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Know how to dare!

In Commonwealth (2009) Michael Hardt and Antonio Negri, in their criticism of what they call the “republic of property”, and en route to the conceptualisation of a social democracy which lends itself to the actual transformation of the social and political status quo — and not merely restricts itself to lip-service to such transfiguration — turn to, among others, Immanuel Kant’s thought on enlightenment. This may seem to be improbable — after all, Kant is hardly known first and foremost as a theoretician of the revolution. This fact notwithstanding, they argue that a “minor voice” is audible in Kant’s work alongside the “major voice” of the philosopher of the transcendental method, who uncovered the conditions of possibility, not only of certain knowledge of the law-governed phenomenal world, but in so doing also, by implication, of a life of dutiful social and political responsibility that leaves existing power relations as they are.

This “minor voice” therefore points, according to them, towards an alternative to the modern power complex that finds affirmation in Kant’s “major voice”. The minor Kantian text which formed part of the subject matter of my recent post by the same title — “What is enlightenment?” — represents, according to Hardt and Negri, the “minor voice” of the revolutionary Kant. Crucially, they draw attention to Kant’s appropriation of the motto, taken from Horace, to wit, “Sapere aude!” (Dare to know!) as being suitable for expressing the meaning of “enlightenment”, but at the same time they shrewdly point to the very ambiguous manner in which this motto is developed in Kant’s short text .

On the one hand one cannot really detect much daring in Kant’s encouragement of citizens to do “their duty” obediently as citizens entrusted with carrying out different tasks (soldiers, ministers of religion, civil servants) and paying their taxes to the sovereign, whatever misgivings they may privately have about these. Here the two authors of Commonwealth see Kant as affirming the European rationalist tradition that construed the Enlightenment as a process in which the emendation of reason was (and still is) carried out. Needless to emphasise, such an approach amounts to the strengthening of the social and political status quo.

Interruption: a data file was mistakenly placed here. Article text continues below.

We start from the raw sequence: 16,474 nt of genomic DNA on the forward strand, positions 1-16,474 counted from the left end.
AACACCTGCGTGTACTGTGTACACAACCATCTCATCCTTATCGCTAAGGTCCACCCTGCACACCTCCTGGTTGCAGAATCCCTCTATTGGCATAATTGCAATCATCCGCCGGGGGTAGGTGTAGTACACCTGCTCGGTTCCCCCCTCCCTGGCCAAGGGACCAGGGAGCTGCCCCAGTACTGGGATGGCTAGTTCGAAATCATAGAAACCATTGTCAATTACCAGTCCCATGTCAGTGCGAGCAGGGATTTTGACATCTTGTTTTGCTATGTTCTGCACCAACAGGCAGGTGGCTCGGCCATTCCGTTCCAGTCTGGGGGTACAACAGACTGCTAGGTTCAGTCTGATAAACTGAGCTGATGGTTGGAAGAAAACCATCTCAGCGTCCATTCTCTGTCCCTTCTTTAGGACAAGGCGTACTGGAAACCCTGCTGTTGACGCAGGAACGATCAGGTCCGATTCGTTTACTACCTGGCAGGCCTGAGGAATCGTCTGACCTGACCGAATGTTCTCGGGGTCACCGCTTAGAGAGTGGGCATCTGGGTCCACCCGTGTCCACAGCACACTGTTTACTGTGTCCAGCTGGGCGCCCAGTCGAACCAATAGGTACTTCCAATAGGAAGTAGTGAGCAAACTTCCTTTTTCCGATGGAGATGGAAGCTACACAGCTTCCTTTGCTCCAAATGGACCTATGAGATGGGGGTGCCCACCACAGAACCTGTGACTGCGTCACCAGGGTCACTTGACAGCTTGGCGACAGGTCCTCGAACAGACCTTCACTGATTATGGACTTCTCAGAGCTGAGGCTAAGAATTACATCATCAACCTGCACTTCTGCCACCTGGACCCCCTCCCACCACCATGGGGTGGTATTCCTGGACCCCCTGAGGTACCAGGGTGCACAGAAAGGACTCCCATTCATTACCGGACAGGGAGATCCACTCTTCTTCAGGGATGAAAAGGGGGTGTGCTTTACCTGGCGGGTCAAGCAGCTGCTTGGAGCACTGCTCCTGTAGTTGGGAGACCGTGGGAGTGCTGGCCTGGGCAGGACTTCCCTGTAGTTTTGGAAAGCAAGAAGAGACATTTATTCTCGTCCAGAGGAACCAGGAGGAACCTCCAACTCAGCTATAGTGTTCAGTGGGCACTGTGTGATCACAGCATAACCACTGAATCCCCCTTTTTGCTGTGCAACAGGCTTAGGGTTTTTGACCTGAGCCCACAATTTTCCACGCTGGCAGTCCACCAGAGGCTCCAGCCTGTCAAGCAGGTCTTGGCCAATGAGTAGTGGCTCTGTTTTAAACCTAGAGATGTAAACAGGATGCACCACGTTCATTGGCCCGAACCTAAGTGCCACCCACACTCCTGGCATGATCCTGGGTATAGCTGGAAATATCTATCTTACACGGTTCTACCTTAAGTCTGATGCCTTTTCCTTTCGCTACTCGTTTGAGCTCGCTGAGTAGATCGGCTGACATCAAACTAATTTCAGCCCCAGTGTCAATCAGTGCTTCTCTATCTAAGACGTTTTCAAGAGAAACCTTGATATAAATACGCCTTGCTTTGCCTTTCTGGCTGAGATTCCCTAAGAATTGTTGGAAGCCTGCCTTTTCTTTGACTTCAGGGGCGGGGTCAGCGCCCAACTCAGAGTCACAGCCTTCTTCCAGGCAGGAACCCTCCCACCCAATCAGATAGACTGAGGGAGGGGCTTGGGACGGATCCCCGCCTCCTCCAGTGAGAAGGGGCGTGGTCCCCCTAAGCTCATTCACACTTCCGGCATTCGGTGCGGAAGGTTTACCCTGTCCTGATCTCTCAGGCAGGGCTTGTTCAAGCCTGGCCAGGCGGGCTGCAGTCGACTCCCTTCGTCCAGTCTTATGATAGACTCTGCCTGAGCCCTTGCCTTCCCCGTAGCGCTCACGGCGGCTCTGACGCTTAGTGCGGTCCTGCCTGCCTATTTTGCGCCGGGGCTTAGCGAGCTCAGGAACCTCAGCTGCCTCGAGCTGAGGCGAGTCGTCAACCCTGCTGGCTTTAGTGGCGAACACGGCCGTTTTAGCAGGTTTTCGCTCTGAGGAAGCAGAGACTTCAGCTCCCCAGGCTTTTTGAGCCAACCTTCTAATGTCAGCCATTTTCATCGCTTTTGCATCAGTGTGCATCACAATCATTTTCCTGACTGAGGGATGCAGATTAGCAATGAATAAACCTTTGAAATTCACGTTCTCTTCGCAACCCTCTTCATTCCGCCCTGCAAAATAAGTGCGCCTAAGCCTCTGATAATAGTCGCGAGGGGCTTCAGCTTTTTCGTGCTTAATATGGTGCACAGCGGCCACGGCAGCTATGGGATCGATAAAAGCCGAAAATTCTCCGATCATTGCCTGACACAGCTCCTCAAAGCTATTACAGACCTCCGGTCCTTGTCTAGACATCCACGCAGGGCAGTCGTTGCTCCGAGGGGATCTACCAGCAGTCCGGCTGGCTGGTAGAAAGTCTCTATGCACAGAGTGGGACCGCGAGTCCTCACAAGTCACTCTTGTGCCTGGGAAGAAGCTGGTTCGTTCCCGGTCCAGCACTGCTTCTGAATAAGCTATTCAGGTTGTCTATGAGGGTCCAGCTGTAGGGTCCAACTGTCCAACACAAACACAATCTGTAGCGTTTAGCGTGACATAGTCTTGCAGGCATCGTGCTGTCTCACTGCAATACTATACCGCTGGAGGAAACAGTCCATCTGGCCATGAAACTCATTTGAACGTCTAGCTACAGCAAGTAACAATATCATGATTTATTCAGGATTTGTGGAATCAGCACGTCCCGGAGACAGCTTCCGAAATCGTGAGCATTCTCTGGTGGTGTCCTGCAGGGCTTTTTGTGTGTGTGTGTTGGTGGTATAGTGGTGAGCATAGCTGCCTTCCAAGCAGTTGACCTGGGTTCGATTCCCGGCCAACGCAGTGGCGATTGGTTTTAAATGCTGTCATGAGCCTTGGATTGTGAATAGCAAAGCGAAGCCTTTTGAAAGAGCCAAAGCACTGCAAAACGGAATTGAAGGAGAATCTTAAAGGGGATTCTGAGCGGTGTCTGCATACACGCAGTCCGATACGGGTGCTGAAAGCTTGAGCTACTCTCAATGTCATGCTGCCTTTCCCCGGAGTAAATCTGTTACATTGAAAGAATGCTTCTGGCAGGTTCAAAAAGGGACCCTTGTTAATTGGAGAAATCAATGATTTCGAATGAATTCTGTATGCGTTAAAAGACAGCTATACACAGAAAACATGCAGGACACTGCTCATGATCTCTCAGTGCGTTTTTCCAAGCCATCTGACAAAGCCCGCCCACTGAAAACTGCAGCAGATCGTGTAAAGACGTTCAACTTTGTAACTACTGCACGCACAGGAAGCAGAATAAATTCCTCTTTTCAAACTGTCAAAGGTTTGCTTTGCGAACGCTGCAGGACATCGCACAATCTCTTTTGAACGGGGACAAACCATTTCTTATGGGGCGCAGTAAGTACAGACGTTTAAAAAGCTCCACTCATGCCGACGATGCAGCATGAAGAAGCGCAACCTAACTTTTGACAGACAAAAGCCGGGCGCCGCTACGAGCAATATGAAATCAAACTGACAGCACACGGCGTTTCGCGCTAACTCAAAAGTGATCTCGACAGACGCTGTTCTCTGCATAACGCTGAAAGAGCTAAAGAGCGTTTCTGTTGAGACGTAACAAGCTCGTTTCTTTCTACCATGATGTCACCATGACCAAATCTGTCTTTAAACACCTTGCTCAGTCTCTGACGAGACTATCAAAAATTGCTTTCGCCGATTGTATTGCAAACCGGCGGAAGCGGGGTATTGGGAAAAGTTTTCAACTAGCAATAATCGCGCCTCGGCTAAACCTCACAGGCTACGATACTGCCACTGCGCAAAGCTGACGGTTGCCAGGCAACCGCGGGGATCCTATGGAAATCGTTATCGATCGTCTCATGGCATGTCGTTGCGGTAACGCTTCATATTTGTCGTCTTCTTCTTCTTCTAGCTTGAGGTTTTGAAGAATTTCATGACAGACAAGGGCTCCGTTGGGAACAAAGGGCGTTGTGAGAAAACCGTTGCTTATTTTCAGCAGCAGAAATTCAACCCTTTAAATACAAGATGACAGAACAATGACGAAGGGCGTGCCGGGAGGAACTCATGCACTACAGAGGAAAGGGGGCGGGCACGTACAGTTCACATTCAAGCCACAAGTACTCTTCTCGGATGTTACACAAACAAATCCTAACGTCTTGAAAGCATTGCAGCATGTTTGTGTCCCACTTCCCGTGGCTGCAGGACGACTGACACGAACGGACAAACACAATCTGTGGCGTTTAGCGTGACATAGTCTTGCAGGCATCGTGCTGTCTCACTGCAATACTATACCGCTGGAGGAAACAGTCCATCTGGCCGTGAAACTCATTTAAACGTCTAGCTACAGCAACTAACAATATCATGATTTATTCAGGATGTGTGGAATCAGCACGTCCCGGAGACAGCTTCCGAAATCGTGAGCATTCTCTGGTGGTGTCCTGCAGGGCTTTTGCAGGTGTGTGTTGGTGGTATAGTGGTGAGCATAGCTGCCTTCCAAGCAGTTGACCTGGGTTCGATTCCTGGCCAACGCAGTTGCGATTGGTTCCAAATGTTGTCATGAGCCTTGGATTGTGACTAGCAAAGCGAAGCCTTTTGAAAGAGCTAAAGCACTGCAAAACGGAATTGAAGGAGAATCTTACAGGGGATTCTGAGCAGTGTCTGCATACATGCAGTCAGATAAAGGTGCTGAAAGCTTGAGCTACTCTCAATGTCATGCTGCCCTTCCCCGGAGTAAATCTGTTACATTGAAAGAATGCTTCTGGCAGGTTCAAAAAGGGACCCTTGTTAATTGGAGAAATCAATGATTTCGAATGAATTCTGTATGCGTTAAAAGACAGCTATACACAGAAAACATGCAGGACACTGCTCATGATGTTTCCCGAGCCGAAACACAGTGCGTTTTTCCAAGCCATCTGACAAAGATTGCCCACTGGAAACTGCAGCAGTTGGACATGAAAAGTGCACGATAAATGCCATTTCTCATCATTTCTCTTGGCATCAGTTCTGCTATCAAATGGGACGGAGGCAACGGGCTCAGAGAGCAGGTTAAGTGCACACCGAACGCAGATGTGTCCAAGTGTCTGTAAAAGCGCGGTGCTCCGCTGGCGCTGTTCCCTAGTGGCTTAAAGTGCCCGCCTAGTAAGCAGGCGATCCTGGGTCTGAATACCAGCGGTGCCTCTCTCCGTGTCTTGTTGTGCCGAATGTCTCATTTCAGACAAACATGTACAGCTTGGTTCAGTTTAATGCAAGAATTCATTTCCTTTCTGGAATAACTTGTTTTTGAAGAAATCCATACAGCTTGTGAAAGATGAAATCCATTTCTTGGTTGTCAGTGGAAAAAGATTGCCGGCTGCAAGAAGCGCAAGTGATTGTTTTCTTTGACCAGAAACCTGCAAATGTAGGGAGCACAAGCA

On the other hand, however, they claim that Kant himself creates the opening for reading this enlightenment exhortation (p16): ” … against the grain: ‘dare to know’ really means at the same time also ‘know how to dare’. This simple inversion indicates the audacity and courage required, along with the risks involved, in thinking, speaking, and acting autonomously. This is the minor Kant, the bold, daring Kant, which is often hidden, subterranean, buried in his texts, but from time to time breaks out with a ferocious, volcanic, disruptive power. Here reason is no longer the foundation of duty that supports established social authority but rather a disobedient, rebellious force that breaks through the fixity of the present and discovers the new. Why, after all, should we dare to think and speak for ourselves if these capacities are only to be silenced immediately by a muzzle of obedience?”

A discourse analysis of Kant’s essay confirms their reading. His use of words such as “courage”, “cowardice”, “dare”, “danger”, in such statements as the following, where he elaborates on the reasons for humankind’s “self-incurred tutelage”, are telling in this regard (p1 of the LW Beck translation):

“After the guardians [ie authorities of all kinds] have first made their domestic cattle dumb and have made sure that these placid creatures will not dare take a single step without the harness of the cart to which they are tethered, the guardians then show them the danger which threatens if they try to go alone. Actually, however, this danger is not so great, for by falling a few times they would finally learn to walk alone.”

One might even read these words on the part of the mild philosopher of Königsberg as an incipient manifesto for political anarchism — that is, the position that humans do not need governments, because they are quite capable of governing themselves, once they have gathered the courage to do so.

And when Kant observes pointedly, towards the end of the essay, that there is a correlation between the free public use, on the part of citizens, of their powers of reasoning for debating all manner of topics — contentious (such as religion) or otherwise — and the enlightenment of the sovereign (who therefore need not be “afraid of shadows”), the radical implication is clear. If the sovereign does not submit him- or herself to the same rational rules that govern the actions of citizens, the latter need not feel bound to obey such a sovereign any longer. That is, rebellion is justified when authorities themselves do not act reasonably, but, by implication, unjustifiably.